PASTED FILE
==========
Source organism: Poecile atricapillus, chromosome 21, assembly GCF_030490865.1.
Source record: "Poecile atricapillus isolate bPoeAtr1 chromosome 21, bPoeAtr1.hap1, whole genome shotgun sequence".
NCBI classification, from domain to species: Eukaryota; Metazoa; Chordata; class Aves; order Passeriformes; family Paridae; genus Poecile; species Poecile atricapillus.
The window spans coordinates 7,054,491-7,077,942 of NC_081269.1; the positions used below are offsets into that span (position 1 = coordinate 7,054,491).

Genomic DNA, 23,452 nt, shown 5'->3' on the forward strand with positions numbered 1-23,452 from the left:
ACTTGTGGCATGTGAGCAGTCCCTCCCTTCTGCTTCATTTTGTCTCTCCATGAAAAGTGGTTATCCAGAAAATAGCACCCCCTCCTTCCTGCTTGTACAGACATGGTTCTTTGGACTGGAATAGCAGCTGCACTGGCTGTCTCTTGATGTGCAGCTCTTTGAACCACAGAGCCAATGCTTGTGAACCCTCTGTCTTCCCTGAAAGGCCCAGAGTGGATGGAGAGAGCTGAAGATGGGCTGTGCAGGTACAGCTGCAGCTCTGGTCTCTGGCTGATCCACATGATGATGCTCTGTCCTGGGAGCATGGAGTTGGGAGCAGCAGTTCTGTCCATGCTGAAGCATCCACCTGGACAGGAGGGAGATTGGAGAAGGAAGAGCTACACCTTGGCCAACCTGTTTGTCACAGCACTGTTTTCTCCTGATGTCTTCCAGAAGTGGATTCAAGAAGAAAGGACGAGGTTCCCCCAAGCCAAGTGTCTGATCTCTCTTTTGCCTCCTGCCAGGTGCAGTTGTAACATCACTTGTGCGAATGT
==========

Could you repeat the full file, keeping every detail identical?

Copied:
Source organism: Poecile atricapillus, chromosome 21, assembly GCF_030490865.1.
Source record: "Poecile atricapillus isolate bPoeAtr1 chromosome 21, bPoeAtr1.hap1, whole genome shotgun sequence".
NCBI classification, from domain to species: Eukaryota; Metazoa; Chordata; class Aves; order Passeriformes; family Paridae; genus Poecile; species Poecile atricapillus.
The window spans coordinates 7,054,491-7,077,942 of NC_081269.1; the positions used below are offsets into that span (position 1 = coordinate 7,054,491).

Genomic DNA, 23,452 nt, shown 5'->3' on the forward strand with positions numbered 1-23,452 from the left:
ACTTGTGGCATGTGAGCAGTCCCTCCCTTCTGCTTCATTTTGTCTCTCCATGAAAAGTGGTTATCCAGAAAATAGCACCCCCTCCTTCCTGCTTGTACAGACATGGTTCTTTGGACTGGAATAGCAGCTGCACTGGCTGTCTCTTGATGTGCAGCTCTTTGAACCACAGAGCCAATGCTTGTGAACCCTCTGTCTTCCCTGAAAGGCCCAGAGTGGATGGAGAGAGCTGAAGATGGGCTGTGCAGGTACAGCTGCAGCTCTGGTCTCTGGCTGATCCACATGATGATGCTCTGTCCTGGGAGCATGGAGTTGGGAGCAGCAGTTCTGTCCATGCTGAAGCATCCACCTGGACAGGAGGGAGATTGGAGAAGGAAGAGCTACACCTTGGCCAACCTGTTTGTCACAGCACTGTTTTCTCCTGATGTCTTCCAGAAGTGGATTCAAGAAGAAAGGACGAGGTTCCCCCAAGCCAAGTGTCTGATCTCTCTTTTGCCTCCTGCCAGGTGCAGTTGTAACATCACTTGTGCGAATGT